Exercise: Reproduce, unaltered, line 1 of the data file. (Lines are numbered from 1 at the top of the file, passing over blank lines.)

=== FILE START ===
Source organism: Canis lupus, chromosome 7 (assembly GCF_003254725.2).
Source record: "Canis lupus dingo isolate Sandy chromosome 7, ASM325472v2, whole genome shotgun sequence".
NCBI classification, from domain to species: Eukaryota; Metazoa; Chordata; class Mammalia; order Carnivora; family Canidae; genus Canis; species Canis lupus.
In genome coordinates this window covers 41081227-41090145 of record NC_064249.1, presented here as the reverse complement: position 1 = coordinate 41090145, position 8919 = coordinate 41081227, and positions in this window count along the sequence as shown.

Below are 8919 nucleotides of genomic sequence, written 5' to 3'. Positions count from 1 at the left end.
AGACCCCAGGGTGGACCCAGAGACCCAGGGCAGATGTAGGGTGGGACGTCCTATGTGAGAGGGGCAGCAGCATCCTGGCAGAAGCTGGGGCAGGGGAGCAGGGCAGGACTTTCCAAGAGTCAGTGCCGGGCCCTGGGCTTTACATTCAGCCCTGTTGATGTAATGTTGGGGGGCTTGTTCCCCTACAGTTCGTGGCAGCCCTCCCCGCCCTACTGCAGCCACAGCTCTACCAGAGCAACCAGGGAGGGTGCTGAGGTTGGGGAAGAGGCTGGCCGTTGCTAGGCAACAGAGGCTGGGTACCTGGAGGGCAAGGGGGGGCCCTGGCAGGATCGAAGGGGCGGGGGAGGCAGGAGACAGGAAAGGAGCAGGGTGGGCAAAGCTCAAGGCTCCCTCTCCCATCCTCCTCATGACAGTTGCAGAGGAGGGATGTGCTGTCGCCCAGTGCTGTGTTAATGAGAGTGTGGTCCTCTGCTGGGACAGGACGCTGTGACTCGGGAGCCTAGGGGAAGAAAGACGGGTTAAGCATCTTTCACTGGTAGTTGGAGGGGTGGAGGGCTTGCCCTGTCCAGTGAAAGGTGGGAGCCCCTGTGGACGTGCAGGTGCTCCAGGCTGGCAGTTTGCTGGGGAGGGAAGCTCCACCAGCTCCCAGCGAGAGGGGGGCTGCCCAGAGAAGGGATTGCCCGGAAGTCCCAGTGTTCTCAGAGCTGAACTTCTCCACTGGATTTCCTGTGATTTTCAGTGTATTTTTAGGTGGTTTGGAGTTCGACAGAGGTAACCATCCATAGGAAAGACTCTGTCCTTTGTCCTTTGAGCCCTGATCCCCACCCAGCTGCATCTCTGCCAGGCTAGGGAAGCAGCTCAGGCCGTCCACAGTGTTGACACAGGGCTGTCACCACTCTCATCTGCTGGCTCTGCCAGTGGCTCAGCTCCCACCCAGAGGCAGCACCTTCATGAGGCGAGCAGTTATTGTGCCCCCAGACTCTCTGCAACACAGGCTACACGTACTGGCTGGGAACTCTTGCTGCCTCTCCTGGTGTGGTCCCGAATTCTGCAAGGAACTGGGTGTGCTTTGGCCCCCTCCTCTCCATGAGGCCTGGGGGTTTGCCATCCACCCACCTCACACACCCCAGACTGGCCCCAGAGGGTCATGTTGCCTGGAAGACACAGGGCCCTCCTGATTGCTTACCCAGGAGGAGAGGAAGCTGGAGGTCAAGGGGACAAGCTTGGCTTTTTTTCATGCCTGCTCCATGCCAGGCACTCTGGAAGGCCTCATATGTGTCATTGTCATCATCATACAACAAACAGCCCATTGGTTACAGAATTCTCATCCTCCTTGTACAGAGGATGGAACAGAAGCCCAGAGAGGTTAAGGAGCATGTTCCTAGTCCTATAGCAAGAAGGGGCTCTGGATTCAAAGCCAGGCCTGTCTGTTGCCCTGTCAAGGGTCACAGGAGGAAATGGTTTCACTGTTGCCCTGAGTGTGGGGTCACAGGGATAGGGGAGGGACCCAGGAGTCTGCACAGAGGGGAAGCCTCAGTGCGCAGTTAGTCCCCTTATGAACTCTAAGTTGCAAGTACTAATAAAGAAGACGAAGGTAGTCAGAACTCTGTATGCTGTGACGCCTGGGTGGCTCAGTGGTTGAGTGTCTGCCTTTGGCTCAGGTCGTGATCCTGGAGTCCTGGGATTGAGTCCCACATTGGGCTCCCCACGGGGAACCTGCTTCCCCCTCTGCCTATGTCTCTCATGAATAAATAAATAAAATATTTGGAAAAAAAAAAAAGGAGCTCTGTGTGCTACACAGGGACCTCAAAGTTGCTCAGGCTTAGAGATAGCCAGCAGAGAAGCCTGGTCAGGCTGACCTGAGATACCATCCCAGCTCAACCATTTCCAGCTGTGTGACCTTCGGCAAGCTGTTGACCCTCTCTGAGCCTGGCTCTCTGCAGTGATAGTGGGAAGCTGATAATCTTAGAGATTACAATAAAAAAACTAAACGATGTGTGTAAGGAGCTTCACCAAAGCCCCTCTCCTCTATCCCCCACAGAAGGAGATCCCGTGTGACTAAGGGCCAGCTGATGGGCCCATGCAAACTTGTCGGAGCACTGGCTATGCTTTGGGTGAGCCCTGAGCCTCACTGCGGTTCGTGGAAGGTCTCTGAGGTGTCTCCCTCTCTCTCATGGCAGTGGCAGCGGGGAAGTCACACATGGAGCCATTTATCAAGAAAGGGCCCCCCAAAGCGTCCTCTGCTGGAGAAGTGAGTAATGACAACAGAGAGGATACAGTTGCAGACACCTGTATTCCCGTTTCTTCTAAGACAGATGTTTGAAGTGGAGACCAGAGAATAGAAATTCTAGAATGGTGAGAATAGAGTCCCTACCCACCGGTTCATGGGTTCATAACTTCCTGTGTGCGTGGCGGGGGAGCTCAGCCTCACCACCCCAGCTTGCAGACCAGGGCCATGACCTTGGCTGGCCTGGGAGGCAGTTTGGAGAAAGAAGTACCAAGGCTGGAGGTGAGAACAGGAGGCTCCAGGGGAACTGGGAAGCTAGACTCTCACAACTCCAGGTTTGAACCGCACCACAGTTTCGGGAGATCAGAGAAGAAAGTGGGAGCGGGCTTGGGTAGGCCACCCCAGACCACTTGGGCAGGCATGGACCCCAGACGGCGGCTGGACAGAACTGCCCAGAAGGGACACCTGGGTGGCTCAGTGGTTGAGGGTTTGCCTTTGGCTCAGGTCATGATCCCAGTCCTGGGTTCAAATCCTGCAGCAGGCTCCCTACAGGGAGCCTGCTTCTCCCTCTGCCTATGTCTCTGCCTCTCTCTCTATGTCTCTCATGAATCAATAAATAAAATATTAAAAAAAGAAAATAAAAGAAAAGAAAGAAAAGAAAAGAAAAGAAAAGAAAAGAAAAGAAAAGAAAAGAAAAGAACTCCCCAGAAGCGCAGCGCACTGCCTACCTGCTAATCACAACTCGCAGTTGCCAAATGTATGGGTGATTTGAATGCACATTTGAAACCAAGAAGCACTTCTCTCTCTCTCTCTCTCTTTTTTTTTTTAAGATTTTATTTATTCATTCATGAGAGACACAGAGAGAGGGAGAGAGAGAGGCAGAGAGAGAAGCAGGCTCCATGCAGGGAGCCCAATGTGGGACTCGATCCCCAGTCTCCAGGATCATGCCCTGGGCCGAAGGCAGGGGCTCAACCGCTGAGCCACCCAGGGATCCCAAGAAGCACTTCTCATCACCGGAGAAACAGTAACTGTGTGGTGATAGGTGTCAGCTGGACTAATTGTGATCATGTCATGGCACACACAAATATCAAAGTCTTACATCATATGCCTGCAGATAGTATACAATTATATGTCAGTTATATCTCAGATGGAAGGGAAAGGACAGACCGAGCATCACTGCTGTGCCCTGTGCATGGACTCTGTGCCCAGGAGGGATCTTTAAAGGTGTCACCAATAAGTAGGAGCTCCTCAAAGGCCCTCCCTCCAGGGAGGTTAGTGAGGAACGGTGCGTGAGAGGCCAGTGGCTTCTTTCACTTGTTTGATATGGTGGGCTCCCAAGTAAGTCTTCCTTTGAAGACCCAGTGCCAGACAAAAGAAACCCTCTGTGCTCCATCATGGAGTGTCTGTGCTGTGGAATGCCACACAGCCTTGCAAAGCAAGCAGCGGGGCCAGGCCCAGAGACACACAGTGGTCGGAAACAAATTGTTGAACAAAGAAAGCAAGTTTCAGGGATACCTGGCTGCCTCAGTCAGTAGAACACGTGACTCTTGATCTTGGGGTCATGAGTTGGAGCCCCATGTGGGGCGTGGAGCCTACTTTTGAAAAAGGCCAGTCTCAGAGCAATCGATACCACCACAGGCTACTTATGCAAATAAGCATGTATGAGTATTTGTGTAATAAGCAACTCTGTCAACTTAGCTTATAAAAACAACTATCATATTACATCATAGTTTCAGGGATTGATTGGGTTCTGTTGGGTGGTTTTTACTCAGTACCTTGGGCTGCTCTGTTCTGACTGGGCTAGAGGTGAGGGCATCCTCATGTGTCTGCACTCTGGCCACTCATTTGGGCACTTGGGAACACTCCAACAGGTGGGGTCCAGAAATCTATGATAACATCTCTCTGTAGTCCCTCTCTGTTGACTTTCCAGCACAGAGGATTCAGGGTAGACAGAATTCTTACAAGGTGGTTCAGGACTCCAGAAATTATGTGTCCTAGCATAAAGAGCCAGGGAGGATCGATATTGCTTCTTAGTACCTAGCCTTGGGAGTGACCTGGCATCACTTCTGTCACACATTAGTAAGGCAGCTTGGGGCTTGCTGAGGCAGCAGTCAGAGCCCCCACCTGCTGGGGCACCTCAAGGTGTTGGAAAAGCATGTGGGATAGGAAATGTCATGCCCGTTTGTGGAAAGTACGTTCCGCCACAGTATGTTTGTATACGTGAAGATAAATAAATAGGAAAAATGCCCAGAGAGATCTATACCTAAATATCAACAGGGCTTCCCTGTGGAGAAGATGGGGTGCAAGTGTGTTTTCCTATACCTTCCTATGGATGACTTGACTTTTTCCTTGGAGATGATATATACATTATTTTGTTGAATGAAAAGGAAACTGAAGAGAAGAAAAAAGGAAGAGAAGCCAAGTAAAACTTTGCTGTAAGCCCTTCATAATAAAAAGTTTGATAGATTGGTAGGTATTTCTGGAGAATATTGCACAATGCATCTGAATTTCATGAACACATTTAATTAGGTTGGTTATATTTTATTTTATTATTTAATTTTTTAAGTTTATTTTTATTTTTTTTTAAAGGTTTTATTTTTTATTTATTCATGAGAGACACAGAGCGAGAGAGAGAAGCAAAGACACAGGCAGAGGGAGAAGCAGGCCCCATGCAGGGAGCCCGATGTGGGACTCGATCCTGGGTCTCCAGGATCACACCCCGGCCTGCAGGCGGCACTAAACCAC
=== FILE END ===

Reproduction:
Source organism: Canis lupus, chromosome 7 (assembly GCF_003254725.2).